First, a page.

Now that the legislative session is over and light-rail into St. Paul is to be a reality, the hard part -- making it work -- is next. The U, of course, is dead set against light-rail on Washington Avenue. Some businesses on University are worried about losing parking spaces, and even American Public Media/Minnesota Public Radio is trying to get light rail's planned route down Cedar Avenue moved.
Why? It's worried about the impact of vibration and noise from the trains on its radio and broadcast studios a few feet away from the tracks.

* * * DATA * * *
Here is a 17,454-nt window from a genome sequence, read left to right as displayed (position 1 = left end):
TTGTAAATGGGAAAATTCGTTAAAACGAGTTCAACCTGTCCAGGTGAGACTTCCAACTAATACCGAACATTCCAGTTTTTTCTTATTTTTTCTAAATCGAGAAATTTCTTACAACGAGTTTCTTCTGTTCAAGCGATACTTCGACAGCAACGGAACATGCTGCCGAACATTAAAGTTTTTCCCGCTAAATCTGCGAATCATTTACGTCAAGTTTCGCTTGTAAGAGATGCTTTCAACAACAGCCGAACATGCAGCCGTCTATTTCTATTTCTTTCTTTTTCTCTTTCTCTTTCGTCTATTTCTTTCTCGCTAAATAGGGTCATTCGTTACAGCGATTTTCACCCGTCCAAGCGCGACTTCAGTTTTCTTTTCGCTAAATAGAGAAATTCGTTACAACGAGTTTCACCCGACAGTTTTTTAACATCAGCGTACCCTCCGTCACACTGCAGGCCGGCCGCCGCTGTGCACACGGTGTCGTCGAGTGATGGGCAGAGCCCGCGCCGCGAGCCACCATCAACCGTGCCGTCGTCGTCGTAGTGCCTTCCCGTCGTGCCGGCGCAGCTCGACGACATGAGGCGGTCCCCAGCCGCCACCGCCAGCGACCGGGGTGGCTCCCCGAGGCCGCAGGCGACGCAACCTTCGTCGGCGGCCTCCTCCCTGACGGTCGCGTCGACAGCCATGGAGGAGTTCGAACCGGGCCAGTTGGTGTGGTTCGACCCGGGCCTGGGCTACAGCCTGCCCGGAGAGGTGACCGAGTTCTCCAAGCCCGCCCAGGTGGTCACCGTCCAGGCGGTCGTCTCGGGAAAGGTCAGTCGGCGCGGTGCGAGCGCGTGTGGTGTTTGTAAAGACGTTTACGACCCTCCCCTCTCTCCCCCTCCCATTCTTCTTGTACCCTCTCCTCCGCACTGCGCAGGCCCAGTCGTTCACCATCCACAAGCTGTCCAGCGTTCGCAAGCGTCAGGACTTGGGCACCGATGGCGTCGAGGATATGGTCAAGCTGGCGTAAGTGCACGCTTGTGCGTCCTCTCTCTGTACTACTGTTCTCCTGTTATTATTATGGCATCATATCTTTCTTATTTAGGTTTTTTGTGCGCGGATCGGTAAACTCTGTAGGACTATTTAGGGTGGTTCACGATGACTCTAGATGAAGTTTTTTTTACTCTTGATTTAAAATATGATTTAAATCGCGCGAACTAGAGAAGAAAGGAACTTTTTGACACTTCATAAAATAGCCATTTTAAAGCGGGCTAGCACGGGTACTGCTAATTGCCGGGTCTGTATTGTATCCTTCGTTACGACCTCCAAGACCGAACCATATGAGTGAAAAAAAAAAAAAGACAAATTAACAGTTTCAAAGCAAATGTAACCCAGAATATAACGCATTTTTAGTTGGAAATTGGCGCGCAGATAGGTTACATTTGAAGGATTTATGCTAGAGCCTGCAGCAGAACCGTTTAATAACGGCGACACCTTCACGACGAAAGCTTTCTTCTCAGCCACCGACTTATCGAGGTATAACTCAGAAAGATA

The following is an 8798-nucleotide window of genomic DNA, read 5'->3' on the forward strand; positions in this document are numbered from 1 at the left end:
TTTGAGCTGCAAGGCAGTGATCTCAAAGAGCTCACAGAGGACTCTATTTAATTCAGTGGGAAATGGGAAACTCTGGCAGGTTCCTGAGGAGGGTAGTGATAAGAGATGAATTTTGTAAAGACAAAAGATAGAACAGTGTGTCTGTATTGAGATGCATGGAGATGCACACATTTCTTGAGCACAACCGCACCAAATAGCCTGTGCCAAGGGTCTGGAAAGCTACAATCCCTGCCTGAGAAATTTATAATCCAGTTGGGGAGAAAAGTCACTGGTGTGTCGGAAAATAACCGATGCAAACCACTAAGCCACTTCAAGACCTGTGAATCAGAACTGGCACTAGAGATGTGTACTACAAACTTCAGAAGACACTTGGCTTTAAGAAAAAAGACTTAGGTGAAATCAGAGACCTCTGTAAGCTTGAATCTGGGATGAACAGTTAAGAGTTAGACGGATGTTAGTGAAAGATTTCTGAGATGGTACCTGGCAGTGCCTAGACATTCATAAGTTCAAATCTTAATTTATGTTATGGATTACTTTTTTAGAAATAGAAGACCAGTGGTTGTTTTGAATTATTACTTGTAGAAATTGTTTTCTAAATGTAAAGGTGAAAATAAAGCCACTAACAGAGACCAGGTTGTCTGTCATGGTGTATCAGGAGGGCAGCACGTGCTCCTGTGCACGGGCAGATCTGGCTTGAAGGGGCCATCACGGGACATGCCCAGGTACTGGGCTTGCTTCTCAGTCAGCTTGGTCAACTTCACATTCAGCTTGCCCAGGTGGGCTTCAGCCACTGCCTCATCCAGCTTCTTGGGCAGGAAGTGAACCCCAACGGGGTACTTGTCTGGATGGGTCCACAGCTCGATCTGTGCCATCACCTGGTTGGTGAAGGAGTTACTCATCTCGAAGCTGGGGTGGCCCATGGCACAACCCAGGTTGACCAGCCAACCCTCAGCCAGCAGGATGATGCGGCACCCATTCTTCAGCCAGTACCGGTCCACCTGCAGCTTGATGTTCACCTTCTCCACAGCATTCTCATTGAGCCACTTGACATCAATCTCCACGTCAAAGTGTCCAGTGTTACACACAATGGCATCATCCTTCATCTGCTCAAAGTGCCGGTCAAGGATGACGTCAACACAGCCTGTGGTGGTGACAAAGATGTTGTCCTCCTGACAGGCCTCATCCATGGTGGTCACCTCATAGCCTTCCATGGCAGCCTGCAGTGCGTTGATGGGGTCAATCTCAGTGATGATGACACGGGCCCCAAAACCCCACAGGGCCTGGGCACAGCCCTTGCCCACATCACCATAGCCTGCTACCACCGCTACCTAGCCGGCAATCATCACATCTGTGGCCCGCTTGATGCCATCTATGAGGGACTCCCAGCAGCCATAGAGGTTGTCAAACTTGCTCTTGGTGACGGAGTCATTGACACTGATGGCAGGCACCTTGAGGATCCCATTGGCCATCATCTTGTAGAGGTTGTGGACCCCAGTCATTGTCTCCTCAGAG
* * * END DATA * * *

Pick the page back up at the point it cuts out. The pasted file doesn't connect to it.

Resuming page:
To test the impact of vibrations, these folks today have set up shop...
dropping watermelons off the roof using this gizmo to pound the pavement and simulate the rumble of a train...
... the vibrations can be measured in studios like this...
... with a sensor on the floor. The readings are then sent back to the guys on the street.
I haven't felt anything in the News Cut cubicle. But usually the only vibration I feel is when Chris Roberts is listening to local bands and tapping his foot in the cubicle next door.
That's pretty cool.
I love your humor, Mr. Bob Collins
Me too, Steve. Snarky humor is good.